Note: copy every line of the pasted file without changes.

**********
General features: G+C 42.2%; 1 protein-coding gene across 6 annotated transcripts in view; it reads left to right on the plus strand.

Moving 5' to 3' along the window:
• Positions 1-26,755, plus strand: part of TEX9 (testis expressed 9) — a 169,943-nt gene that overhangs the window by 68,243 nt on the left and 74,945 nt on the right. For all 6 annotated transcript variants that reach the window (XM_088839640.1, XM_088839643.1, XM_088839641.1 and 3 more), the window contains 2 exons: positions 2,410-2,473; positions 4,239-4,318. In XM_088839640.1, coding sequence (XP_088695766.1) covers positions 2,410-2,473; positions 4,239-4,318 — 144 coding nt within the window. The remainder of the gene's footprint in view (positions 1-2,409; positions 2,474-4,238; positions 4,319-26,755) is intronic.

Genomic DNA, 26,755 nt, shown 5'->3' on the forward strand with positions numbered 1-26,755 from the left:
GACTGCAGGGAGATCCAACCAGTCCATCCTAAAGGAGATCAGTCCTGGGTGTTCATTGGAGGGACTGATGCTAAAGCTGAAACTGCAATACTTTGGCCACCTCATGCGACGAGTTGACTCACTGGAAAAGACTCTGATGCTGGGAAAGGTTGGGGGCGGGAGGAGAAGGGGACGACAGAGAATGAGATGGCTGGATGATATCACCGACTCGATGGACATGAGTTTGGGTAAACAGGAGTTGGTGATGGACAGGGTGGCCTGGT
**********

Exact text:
General features: G+C 42.2%; 1 protein-coding gene across 6 annotated transcripts in view; it reads left to right on the plus strand.

Moving 5' to 3' along the window:
• Positions 1-26,755, plus strand: part of TEX9 (testis expressed 9) — a 169,943-nt gene that overhangs the window by 68,243 nt on the left and 74,945 nt on the right. For all 6 annotated transcript variants that reach the window (XM_088839640.1, XM_088839643.1, XM_088839641.1 and 3 more), the window contains 2 exons: positions 2,410-2,473; positions 4,239-4,318. In XM_088839640.1, coding sequence (XP_088695766.1) covers positions 2,410-2,473; positions 4,239-4,318 — 144 coding nt within the window. The remainder of the gene's footprint in view (positions 1-2,409; positions 2,474-4,238; positions 4,319-26,755) is intronic.

Genomic DNA, 26,755 nt, shown 5'->3' on the forward strand with positions numbered 1-26,755 from the left:
GACTGCAGGGAGATCCAACCAGTCCATCCTAAAGGAGATCAGTCCTGGGTGTTCATTGGAGGGACTGATGCTAAAGCTGAAACTGCAATACTTTGGCCACCTCATGCGACGAGTTGACTCACTGGAAAAGACTCTGATGCTGGGAAAGGTTGGGGGCGGGAGGAGAAGGGGACGACAGAGAATGAGATGGCTGGATGATATCACCGACTCGATGGACATGAGTTTGGGTAAACAGGAGTTGGTGATGGACAGGGTGGCCTGGT